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- Date Added
- Local Authority
- Planning Authority
- NJ 37886 61252
- 337886, 861252
1755, renovated 1787 and early 20th century, restored 1951,
Ian G Lindsay, architect. Simple long, low single storey
building with 10-bay S elevation with regular fenestration.
Harled, ashlar dressings. Plain square-headed entrance in
penultimate SW bay, doorway to sacristy in end E bay. 6
windows in rear N elevation; mainly 12-pane glazing. Ball
finial at W gable apex (circa 1787); stack at E gable; graded
Banffshire slate roof.
INTERIOR: simple whitewashed interior. Principal doorway
opens into entrance lobby with baptistry separated by flat
balustered railings. Doorway to church framed by (? re-used)
corniced doorpiece with fluted Corinthian engaged columns and
closed by pair 18th century fielded panelled doors with
modern partial glazing. Simple grey painted pews and
confessional; chancel separated by turned altar rails and
framed by reeded pilasters supporting simple wooden arch.
Small octagonal pulpit (1787) with octagonal sounding board,
fielded shaped panelling and moulded cornices.
Statement of Special Interest
Ecclesiastical buiding in use as such.
First surviving Roman Catholic church to be built in Scotland
after the Reformation. Replaced church sited in St Ninian's
burial ground, Chapelford, desecrated by soldiers in 1728.
Built by Father Godsman, incorporating dwelling of a 'poor
woman' as a 'cot for his sheep', as inconspicuous place of
worship. Until the building of St Ninian's, mass had been
celebrated in barns, frequently at night and the priest
travelling the countryside disguised as a farmer. With the
Braes of Glenlivet and the Arisaig-Moidart area of Lochaber,
the Enzie in historically strongly Roman Catholic.
St Ninian's was originally thatched, but slated in 1787,
re-using slates from the abandoned church at Chapelford.
Upgraded B to A, 24.3.88
NEW STATISTICAL ACCOUNT xii (1842), p. 122. Peter F Anson,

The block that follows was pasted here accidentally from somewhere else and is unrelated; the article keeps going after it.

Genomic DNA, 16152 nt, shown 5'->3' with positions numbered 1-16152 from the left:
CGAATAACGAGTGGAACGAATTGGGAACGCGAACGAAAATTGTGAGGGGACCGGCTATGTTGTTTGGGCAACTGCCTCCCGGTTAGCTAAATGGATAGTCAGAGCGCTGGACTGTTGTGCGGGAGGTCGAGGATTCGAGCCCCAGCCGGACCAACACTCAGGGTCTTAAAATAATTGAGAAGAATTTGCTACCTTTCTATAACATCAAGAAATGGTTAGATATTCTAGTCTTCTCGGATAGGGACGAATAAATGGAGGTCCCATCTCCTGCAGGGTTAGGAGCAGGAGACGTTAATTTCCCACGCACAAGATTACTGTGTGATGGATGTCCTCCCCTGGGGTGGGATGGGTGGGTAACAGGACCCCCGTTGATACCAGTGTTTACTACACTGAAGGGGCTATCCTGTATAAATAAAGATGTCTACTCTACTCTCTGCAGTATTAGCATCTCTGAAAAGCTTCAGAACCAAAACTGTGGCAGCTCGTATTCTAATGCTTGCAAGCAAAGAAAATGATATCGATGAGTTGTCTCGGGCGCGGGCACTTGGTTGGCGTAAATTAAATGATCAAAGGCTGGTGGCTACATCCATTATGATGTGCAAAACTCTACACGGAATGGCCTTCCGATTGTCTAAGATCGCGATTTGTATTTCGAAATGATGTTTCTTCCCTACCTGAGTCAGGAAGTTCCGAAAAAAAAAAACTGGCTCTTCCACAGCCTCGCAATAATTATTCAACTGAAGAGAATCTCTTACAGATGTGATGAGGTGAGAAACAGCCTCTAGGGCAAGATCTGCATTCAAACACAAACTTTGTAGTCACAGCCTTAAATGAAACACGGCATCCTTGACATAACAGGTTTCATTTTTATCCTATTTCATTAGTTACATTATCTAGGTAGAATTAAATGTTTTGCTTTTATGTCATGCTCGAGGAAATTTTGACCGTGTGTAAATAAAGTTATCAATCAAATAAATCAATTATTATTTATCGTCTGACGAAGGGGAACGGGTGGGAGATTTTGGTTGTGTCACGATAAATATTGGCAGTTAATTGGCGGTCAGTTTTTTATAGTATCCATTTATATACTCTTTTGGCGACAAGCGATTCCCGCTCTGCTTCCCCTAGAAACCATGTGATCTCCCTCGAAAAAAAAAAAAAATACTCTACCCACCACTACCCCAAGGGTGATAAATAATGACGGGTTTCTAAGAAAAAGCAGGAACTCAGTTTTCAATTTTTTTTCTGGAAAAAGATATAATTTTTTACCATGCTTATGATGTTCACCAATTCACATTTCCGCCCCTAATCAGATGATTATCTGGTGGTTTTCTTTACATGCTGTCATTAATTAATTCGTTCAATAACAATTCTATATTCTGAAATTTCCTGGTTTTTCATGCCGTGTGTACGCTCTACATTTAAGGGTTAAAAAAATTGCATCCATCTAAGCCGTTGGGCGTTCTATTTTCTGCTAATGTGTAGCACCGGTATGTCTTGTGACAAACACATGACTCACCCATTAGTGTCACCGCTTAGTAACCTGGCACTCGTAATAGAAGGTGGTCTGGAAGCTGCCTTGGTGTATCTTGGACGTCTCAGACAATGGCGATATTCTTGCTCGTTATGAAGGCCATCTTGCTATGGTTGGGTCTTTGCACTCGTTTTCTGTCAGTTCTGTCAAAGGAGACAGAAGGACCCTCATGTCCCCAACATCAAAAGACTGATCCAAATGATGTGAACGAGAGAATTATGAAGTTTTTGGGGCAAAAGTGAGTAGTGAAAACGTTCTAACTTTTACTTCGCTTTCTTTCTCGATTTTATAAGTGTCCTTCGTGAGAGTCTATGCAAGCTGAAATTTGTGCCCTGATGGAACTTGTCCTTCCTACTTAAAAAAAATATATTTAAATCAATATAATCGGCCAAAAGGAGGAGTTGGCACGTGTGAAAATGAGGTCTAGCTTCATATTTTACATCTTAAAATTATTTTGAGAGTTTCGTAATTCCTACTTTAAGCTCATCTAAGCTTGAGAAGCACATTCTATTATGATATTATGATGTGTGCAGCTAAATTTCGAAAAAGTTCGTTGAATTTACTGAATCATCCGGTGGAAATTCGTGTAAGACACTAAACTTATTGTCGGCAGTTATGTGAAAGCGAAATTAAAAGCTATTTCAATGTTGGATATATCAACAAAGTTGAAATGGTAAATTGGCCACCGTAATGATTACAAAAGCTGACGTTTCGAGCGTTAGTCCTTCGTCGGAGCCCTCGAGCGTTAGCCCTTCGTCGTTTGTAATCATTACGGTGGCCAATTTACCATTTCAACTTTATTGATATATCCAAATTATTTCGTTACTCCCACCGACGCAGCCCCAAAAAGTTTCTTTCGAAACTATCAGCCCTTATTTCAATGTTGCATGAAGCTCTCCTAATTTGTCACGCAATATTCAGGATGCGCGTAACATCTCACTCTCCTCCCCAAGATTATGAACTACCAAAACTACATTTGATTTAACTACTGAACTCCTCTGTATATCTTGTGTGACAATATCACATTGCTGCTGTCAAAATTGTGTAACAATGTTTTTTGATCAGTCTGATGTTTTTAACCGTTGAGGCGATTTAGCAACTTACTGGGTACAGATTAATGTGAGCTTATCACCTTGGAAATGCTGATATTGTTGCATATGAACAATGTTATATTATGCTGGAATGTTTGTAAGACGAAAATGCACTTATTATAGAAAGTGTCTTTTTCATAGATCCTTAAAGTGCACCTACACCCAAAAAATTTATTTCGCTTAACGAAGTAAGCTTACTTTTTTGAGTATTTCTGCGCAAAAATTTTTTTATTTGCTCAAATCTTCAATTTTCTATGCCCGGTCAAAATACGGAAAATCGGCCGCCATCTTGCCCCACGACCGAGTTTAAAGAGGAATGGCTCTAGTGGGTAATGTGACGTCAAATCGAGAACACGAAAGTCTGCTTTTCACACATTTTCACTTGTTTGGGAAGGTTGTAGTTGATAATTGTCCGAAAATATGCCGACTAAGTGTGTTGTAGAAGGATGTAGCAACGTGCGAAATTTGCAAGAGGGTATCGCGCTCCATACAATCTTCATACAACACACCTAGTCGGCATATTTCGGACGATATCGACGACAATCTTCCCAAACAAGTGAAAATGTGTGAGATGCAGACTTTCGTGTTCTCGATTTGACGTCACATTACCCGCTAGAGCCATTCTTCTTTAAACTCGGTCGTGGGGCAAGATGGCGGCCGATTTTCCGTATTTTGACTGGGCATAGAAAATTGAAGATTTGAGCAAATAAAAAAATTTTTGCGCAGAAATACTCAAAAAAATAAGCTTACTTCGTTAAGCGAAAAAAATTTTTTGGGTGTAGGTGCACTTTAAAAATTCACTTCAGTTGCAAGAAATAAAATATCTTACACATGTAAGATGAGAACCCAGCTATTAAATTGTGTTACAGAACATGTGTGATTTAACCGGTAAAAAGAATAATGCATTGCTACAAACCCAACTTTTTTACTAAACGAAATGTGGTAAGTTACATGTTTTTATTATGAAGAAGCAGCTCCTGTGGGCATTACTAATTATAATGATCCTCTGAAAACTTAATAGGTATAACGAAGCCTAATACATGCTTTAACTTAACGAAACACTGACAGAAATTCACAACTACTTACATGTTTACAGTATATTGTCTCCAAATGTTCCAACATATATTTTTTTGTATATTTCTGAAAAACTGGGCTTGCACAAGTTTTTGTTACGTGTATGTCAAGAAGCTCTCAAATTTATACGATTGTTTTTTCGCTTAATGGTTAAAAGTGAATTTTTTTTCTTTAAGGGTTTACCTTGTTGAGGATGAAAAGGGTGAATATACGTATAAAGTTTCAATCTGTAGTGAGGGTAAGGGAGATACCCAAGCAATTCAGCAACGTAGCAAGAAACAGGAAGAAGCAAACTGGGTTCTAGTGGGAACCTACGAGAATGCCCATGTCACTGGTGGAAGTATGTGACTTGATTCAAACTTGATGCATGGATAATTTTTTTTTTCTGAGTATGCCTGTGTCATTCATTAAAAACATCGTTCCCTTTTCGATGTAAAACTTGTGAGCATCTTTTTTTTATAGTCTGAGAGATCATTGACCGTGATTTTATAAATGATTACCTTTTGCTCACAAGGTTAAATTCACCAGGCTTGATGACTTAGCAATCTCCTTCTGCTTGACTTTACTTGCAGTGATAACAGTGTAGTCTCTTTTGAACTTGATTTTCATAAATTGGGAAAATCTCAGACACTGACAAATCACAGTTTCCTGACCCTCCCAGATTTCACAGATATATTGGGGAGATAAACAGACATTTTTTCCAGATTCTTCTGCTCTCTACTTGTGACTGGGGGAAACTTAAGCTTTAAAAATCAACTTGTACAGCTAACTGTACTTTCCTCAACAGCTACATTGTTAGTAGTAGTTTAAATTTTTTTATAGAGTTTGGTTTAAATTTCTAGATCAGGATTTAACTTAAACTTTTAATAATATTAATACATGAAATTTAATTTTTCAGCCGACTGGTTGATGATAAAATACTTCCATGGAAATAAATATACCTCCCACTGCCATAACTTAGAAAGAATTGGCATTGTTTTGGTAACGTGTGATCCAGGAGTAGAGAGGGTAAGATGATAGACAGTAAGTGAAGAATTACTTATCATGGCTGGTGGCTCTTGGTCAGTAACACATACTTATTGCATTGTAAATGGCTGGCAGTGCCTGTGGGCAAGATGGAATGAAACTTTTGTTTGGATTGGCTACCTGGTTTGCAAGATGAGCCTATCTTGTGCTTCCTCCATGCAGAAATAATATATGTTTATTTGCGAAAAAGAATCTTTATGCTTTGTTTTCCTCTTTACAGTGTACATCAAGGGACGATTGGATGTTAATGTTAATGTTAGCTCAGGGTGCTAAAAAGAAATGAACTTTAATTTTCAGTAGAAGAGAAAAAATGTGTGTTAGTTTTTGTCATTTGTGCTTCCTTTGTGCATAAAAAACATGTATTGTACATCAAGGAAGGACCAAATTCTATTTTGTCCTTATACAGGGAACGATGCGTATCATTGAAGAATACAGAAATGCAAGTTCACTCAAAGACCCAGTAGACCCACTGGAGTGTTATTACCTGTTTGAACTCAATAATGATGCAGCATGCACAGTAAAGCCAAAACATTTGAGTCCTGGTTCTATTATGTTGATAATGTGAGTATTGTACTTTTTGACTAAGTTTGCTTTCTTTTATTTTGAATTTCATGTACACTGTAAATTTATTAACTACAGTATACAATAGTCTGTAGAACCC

'THE BANFFSHIRE BETHLEHEM, ST NINIAN'S TYNET' (guide book,
George Hay, THE ARCHITECTURE OF SCOTTISH POST-REFORMATION
CHURCHES (1957), pp. 153, 267, pl. 22b. Robert McDonald,
CHURCHES AND PLACES OF CATHOLIC INTEREST IN MORAY (1980), no
p. nos. Angus J Howat and Mike Seton, CHURCHES OF MORAY
(1981), p. 49.
About Listed Buildings
Listing is the way that a building or structure of special architectural or historic interest is recognised by law through the Planning (Listed Buildings and Conservation Areas) (Scotland) Act 1997.
We list buildings of special architectural or historic interest using the criteria published in the Historic Environment Scotland Policy Statement.
The statutory listing address is the legal part of the listing. The information in the listed building record gives an indication of the special architectural or historic interest of the listed building(s). It is not a definitive historical account or a complete description of the building(s). The format of the listed building record has changed over time. Earlier records may be brief and some information will not have been recorded.
Listing covers both the exterior and the interior. Listing can cover structures not mentioned which are part of the curtilage of the building, such as boundary walls, gates, gatepiers, ancillary buildings etc. The planning authority is responsible for advising on what is covered by the listing including the curtilage of a listed building. For information about curtilage see www.historicenvironment.scot. Since 1 October 2015 we have been able to exclude items from a listing. If part of a building is not listed, it will say that it is excluded in the statutory address and in the statement of special interest in the listed building record. The statement will use the word 'excluding' and quote the relevant section of the Historic Environment Scotland Act 2014. Some earlier listed building records may use the word 'excluding', but if the Act is not quoted, the record has not been revised to reflect current legislation.
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Printed: 21/11/2018 12:41